Warning Signs on 'Ministry Divas' Renews Online Debate

Media consultant and Christian commentator Phil Cooke recently revisited an oldie, but goodie on his website with a blog post posing the question: "Do We Have Too Many Ministry Divas?" Based on new reaction to the years-old post, the answer remains a resounding "yes."

In his post, Cooke writes: "Today, we’re seeing a real rise in what I would call 'ministry divas.' These are men and women who are pastors, or ministry or spiritual leaders who’s focus is more on themselves than the people they serve." 

Cooke, also an author, director and founder of Cooke Pictures, rehashed the 2009 post originally titled "Warning Signs of a Ministry Diva," which attracted comments expressing agreement as well as suggestions for the given warning signs. 

The "new" post republished Dec. 11 with the new headline "Do We Have Too Many Ministry Divas?" has attracted even more comments, with readers' opinions showing that not much has changed in the eyes of some Christians who believe there are too many "personalities" and not enough shepherds in the pulpit. 

The list of warning signs of a "ministry diva" includes 10 items of note, which are:

  1. He doesn’t participate in worship. He only comes out to preach.
  2. He’s escorted on and off the platform so he doesn’t actually have to mingle with people.
  3. He has multiple assistants – or what some call "armor-bearers" to carry his cell phone, Bible, man-purse, etc.
  4. He doesn’t travel that much, but needs a private jet when he does.
  5. When he visits other churches, he naturally assumes he’ll get either a seat on the platform or a front row seat.
  6. When he promotes his books, he always calls it a "best seller" even though it wasn’t.
  7. He makes ever growing demands on the church for more free time, bigger perks, larger personal staff, etc.
  8. He spends more on his wardrobe and cars than the church spends on the children’s program.
  9. Divorce is OK for him, because of the ministry pressures he’s under. So when it happens, he doesn’t need to step down or submit to counseling – he doesn’t need it.
  10. When he advertises a conference in magazines or other places, his picture is the biggest thing on the ad.

One reader named Steve commented, "I'm not sure what churches you attend? Sounds like you are [describing] NBA players! Where are the church counsels and elders in these situations?"

On Twitter, Jonathan Arneault, pastor of The Rock church in Gulf Breeze, Fla., shared Cooke's post with his follwers writing, "@PhilCooke lays it out, but doesn't go far enough (ie, having too many "ministries" that aren't)..."

Another commenter, sharing a personal experience confessed: "I can admit that I as a [parishioner] was once a part of the problem? How? I stayed in a megachurch for 13 years where the pastor acted like a diva. I should have left when the signs first popped up. I am now a member of a small church where the Pastor is humble and encourages [parishioners] to put God and family first. He doesn't need a bunch of 'armor bearers.' "

The reader continued: "When he has out-of-town commitments, he [flies] commercial airliners. He's friendly and he and his wife greet first-timers and members every Sunday after Church. I've even witnessed him playing [basketball] with the teens right after service. I never want to be at another church where the Pastor is arrogant and thinks he's too good to mingle with the [parishioners]. My Pastor is not rich (with money) or well-known, but he sure is humble before God."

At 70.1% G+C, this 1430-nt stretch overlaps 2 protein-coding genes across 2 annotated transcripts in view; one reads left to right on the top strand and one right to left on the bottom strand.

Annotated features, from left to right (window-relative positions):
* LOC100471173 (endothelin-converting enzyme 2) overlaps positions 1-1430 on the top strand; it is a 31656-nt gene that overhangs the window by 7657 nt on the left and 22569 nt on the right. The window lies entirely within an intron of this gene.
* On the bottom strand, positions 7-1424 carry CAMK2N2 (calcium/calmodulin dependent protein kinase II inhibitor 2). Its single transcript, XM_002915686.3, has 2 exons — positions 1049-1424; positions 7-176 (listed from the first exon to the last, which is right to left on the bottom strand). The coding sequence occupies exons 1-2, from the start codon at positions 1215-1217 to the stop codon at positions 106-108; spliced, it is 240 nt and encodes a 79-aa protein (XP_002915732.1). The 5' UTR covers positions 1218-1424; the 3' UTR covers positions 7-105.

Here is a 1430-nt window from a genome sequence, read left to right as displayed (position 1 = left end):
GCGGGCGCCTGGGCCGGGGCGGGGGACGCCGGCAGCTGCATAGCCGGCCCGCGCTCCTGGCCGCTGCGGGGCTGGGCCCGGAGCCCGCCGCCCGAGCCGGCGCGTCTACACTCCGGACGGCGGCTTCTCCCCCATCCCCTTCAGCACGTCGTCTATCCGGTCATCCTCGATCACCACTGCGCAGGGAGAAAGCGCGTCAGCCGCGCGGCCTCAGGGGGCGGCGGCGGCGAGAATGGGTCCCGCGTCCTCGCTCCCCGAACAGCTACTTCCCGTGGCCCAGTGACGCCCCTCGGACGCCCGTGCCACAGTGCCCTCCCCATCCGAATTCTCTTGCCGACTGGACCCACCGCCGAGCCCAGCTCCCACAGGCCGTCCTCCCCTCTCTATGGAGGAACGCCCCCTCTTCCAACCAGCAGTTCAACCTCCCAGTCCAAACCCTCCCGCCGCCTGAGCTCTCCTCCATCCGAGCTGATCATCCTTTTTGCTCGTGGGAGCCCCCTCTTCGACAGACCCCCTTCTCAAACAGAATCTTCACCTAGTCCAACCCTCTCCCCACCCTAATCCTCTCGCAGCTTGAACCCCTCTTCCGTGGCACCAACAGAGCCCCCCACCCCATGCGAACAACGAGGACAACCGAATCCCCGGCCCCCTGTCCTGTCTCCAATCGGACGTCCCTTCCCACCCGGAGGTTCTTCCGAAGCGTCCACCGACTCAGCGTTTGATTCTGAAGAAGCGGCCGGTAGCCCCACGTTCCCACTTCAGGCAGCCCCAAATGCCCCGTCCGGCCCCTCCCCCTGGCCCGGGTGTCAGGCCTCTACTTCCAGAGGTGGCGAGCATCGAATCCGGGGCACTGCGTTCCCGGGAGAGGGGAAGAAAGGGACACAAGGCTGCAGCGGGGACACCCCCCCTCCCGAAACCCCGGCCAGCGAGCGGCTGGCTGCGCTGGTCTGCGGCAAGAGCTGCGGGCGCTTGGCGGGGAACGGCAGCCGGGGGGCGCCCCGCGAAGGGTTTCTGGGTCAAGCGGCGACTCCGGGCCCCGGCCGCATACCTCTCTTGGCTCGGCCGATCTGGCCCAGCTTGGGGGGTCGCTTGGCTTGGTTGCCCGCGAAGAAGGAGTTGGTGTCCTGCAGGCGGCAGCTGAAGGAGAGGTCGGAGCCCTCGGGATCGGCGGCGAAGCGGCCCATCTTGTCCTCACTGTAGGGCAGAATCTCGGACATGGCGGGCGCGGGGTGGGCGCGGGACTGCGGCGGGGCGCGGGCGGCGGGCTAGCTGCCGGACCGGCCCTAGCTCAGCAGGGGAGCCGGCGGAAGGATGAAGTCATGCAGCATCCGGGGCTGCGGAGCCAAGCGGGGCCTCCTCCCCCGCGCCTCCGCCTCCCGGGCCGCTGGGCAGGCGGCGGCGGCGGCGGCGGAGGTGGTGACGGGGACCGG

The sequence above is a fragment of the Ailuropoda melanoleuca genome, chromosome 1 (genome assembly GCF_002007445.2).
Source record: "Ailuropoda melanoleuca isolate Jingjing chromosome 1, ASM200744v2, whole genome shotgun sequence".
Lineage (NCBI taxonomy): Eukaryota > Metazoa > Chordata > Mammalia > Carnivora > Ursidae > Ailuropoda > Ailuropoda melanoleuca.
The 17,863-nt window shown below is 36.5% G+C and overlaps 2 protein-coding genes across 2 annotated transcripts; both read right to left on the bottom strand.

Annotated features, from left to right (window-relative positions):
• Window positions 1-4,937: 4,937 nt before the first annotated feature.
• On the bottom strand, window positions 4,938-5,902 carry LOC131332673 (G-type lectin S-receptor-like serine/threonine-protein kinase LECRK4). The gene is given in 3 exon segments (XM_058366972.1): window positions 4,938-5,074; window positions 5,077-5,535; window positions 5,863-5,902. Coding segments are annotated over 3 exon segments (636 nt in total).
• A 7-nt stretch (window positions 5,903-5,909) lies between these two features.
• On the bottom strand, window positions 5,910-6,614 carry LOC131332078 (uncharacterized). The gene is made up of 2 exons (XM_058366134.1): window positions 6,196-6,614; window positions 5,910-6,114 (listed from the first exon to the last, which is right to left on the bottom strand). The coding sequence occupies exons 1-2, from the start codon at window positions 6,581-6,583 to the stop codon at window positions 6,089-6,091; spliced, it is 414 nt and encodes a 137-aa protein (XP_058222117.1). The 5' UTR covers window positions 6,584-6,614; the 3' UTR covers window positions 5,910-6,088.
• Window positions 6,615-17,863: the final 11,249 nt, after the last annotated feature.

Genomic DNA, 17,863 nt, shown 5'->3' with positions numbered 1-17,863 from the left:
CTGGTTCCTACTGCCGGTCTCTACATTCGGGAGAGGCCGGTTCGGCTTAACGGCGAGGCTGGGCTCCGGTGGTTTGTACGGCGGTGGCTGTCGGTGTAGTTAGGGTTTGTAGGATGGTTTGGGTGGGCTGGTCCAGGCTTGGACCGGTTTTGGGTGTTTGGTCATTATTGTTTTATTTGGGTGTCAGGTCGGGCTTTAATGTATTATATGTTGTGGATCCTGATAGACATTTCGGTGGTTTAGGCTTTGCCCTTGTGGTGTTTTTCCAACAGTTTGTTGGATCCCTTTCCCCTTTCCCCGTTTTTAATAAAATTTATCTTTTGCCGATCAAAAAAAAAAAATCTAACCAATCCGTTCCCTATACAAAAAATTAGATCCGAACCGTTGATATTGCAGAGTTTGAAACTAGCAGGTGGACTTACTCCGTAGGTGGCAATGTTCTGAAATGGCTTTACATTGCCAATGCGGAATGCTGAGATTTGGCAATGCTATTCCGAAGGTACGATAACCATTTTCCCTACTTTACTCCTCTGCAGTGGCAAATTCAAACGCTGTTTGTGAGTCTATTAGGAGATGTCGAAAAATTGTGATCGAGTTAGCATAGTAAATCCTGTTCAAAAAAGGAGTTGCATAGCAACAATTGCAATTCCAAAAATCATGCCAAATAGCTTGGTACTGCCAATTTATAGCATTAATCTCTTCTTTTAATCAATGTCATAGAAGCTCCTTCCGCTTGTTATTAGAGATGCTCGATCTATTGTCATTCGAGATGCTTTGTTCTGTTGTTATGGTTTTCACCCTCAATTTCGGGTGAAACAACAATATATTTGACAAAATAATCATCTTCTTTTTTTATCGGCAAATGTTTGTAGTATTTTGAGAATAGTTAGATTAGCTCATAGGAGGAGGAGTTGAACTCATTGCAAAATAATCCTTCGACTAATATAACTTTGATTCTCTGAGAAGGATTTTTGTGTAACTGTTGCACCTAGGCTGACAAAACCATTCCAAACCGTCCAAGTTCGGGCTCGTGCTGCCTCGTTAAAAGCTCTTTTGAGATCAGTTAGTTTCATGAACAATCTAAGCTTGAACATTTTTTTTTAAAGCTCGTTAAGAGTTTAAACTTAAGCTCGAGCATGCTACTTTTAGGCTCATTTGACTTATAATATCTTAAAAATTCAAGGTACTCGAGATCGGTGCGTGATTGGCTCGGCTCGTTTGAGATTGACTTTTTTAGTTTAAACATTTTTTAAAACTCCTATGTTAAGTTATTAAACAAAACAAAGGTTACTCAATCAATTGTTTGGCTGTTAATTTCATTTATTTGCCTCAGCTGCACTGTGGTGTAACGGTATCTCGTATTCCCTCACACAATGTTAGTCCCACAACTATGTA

A comment from another reader took the issue future, insisting that parishioners who fail to "follow sound instruction and doctrine" are the driving force behind "ministry divas."

The reader added: The real issue, especially in the American Church, is the simple fact that Christ is used and preached to build the ministry, not HIS Kingdom. It's all about what Christ can do for us, not what we are COMMANDED to do for Him, or even the thought of the fact [that] we are His children and should bring glory to His name, not the ministry's."

Not everyone who read Cooke's list was pleased with the question it posed.

" 'Ministry Divas' are almost as big a problem as judgmental Christians pointing fingers at one another and sinners instead of being known by our love for one another. We need more servants, and fewer people who know how 'right' they are," wrote Mike Noviskie of Sealy, Texas.

There were some readers, like Rose Jamison-Klous, who pointed to the "diva" warning signs as to why she no longer attends traditional church.

"And this why we don't 'do' church. I would rather send my money to Voice of the Martyrs or Gospel for Asia. I have no use for spoiled so-called pastors who are nothing like Jesus or the Apostle Paul. It's all about money and support, or money for big fancy buildings. I will meet in my home with like-minded people," she wrote.

Readers of the original 2009 post used the list as an opportunity to offer humorous takes, with some suggesting warning signs such as: they act as though half the world is reading their Twitter entries; has a golf cart to take him from his office to the pulpit; In a 24 hour period, can ask three long time staff members to take a cut in pay because funds are low, then jump on a private plane to next engagement.

As did a few other readers, a commenter named Brendan attempted to ground the conversation, although he was "in complete agreement that 'divas' do a great [disservice] to the Kingdom of God."

"Let's call stuff out, but with a prayerful edge rather than a sarcastic one. I wonder how many of us took a moment to pray for these ministers/ministries?" he wrote.

He continued, "There are a lot of good things happening [Body of Christ in North America], and a lot of great leaders rising up. Let's pray for the 'diva's' that they will see what's going on and change."

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